Rightpet

Hutch

Cocker Spaniel

Overall satisfaction

3/5

Acquired: Other (stray, given dog by friend etc.)

Gender: Male

Training: I haven't learned care / training techniques

Quick to learn and train

2/5

Emotionally stable

N/A

Family oriented

5/5

Child safety

5/5

Safe with small pets

N/A

Doesn’t bark a lot

2/5

Health

4/5

Easy to groom

3/5

Great watch dog

3/5

Great guard dog

2/5

Not the brightest bulb, but a sweet boy

By

United States

Posted January 15, 2013

The first thing that comes to mind about Hutch is that he was a box of rocks. He really wasn't smart at all. Or maybe he just acted that way so that no one would ask to do anything difficult like hunt.

He was a sweet and loving boy. He liked to follow all of us kids around and be part of the gang. I don't think he really understood sometimes that he wasn't a "real boy."

I can remember his favorite times were when he found tall grass. He bound through it like a doe, then he would hear/smell some small furry thing near the ground and go crazy trying to catch it.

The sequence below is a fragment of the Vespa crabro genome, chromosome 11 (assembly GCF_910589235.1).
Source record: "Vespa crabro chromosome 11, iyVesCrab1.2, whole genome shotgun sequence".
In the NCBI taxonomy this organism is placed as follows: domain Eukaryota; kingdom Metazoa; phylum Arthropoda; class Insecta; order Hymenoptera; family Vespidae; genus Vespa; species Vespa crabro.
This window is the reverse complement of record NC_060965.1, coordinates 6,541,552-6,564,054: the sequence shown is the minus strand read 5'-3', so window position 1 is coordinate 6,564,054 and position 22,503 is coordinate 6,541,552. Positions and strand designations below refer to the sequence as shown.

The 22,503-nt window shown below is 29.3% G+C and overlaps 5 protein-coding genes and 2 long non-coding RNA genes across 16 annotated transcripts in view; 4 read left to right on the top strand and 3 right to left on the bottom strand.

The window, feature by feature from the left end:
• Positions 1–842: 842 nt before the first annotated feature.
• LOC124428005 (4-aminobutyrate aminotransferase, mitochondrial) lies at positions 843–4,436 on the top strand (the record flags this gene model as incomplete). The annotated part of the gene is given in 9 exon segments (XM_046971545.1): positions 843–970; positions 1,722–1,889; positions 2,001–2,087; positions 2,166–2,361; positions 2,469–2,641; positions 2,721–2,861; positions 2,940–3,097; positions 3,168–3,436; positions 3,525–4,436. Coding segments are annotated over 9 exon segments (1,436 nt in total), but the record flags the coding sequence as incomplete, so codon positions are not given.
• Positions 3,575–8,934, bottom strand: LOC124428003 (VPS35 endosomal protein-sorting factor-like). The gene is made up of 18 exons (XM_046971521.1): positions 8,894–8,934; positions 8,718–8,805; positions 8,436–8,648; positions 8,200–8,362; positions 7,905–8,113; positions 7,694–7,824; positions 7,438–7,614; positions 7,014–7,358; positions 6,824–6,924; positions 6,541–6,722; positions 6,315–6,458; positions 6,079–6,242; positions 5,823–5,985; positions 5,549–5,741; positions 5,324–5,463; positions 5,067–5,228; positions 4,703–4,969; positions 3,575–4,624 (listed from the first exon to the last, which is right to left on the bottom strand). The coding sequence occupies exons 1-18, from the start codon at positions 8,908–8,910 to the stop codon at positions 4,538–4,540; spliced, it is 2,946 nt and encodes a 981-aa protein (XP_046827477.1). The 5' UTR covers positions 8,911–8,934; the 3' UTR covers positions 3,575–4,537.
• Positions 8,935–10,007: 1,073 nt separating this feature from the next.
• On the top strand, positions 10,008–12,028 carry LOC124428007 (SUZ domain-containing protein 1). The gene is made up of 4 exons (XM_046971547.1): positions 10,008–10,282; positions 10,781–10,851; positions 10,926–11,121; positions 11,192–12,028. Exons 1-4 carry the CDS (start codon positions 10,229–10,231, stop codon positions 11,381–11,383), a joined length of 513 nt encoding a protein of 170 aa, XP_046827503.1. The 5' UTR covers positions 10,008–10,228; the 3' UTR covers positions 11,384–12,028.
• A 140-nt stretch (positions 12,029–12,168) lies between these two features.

He was independent to the point that he would quietly wander off by himself and find some secluded place to take a nap. But he was always some place where he could here if someone called his name or opened a can of dog food.

What would I tell other people about cocker spaniels.

Firstly, make sure you have at least a little yard. When he was a baby and teenager, he was very hyper. When he was an adult, he would sleep more than he was awake.

Secondly, make sure there are children around to play with. A cocker spaniel with an older couple always looks so sad compared with one that kids to chase and be chased by.

Thirdly, watch them. They seem to love to take off. Hutch would get out and find something to chase and be gone for hours.

Finally, know that they are very loyal. If you like a pet that keeps its distance, get a cat. A cocker is under foot constantly, and, at least mine, was too dense to learn not to be.

Oh, and the picture reminds me, be prepared to take burrs and nettles out of the dog's hair every time they come in from outside.

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